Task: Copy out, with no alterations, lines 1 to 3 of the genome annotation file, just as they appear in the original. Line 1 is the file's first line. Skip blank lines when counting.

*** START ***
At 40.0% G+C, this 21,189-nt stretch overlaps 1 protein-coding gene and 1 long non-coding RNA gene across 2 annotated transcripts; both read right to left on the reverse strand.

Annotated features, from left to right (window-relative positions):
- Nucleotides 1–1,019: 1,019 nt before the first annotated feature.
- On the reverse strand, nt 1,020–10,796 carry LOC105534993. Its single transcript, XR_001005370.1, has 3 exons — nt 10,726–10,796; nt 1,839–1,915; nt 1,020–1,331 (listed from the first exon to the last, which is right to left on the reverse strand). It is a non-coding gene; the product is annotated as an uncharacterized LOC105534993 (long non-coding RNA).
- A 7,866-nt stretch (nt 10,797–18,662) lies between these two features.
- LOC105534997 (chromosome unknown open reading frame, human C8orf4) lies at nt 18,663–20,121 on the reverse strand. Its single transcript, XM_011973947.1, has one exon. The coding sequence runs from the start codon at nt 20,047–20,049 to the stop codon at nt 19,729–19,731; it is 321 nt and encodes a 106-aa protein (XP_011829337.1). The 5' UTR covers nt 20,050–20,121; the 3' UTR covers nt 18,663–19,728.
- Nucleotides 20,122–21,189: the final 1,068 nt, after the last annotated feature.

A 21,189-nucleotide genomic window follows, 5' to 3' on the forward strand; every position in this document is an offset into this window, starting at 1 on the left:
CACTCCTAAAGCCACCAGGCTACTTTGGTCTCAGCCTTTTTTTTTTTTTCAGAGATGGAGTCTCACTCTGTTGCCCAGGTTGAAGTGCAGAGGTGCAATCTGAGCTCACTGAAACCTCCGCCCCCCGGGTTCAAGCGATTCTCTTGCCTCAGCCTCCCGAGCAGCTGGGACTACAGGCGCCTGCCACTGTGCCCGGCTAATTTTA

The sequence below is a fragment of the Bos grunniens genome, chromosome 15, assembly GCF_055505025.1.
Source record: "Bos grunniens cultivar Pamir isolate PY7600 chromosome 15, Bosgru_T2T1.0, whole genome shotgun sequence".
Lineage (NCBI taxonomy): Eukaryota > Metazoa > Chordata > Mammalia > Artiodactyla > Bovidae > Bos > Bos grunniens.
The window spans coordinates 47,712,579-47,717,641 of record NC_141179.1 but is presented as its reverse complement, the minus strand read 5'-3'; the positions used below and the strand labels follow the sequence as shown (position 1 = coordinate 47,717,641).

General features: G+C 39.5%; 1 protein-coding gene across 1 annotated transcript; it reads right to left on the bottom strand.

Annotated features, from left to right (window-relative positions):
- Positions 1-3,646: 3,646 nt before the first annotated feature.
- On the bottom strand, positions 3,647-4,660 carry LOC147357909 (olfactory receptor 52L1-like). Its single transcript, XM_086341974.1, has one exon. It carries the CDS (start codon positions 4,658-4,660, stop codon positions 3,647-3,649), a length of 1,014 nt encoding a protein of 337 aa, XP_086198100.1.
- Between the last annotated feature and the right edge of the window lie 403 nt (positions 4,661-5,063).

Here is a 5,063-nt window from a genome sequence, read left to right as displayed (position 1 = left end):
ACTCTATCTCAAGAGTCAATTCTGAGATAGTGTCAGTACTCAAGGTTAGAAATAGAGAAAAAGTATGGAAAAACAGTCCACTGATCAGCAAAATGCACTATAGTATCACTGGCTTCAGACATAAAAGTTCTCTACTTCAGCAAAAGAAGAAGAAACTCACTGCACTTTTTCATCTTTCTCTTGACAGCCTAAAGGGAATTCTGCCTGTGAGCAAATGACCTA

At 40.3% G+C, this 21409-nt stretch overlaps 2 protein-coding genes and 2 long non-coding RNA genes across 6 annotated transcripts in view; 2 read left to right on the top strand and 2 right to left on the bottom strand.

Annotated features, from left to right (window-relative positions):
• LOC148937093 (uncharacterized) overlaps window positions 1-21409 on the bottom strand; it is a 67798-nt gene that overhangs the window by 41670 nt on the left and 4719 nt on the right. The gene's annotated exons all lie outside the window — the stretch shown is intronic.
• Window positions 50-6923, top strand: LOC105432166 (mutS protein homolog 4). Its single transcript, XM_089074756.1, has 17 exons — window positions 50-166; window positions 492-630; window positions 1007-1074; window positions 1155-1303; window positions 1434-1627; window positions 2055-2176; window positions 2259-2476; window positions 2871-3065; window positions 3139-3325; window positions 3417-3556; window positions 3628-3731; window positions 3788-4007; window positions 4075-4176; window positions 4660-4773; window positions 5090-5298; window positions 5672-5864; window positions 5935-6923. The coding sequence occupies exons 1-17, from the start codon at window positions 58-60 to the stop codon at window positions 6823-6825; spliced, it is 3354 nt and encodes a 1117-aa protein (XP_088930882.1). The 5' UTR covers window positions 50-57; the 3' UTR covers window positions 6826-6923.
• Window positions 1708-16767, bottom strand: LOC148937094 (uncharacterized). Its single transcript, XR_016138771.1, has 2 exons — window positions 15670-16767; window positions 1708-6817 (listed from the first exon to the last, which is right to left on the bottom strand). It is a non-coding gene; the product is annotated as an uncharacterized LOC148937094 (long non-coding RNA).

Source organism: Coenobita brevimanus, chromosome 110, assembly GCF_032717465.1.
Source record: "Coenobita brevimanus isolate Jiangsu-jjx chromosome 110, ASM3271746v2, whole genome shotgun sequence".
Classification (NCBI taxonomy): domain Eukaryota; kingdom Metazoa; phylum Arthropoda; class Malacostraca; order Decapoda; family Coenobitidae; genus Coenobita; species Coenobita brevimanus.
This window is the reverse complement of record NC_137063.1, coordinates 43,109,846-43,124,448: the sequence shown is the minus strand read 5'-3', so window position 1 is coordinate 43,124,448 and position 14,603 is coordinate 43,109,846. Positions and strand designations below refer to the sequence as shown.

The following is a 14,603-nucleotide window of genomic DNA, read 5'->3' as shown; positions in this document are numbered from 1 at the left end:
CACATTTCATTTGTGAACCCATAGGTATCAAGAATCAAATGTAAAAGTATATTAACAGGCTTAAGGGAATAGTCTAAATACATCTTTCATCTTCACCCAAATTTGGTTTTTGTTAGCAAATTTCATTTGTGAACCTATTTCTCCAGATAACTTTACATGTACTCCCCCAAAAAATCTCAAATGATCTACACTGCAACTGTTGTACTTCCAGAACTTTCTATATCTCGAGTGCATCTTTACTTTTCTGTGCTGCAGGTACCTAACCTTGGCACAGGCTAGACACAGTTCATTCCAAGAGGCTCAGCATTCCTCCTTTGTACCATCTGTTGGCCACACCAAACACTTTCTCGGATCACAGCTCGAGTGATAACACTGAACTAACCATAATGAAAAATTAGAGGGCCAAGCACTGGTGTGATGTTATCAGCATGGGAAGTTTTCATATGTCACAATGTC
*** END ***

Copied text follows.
At 40.0% G+C, this 21,189-nt stretch overlaps 1 protein-coding gene and 1 long non-coding RNA gene across 2 annotated transcripts; both read right to left on the reverse strand.

Annotated features, from left to right (window-relative positions):
- Nucleotides 1–1,019: 1,019 nt before the first annotated feature.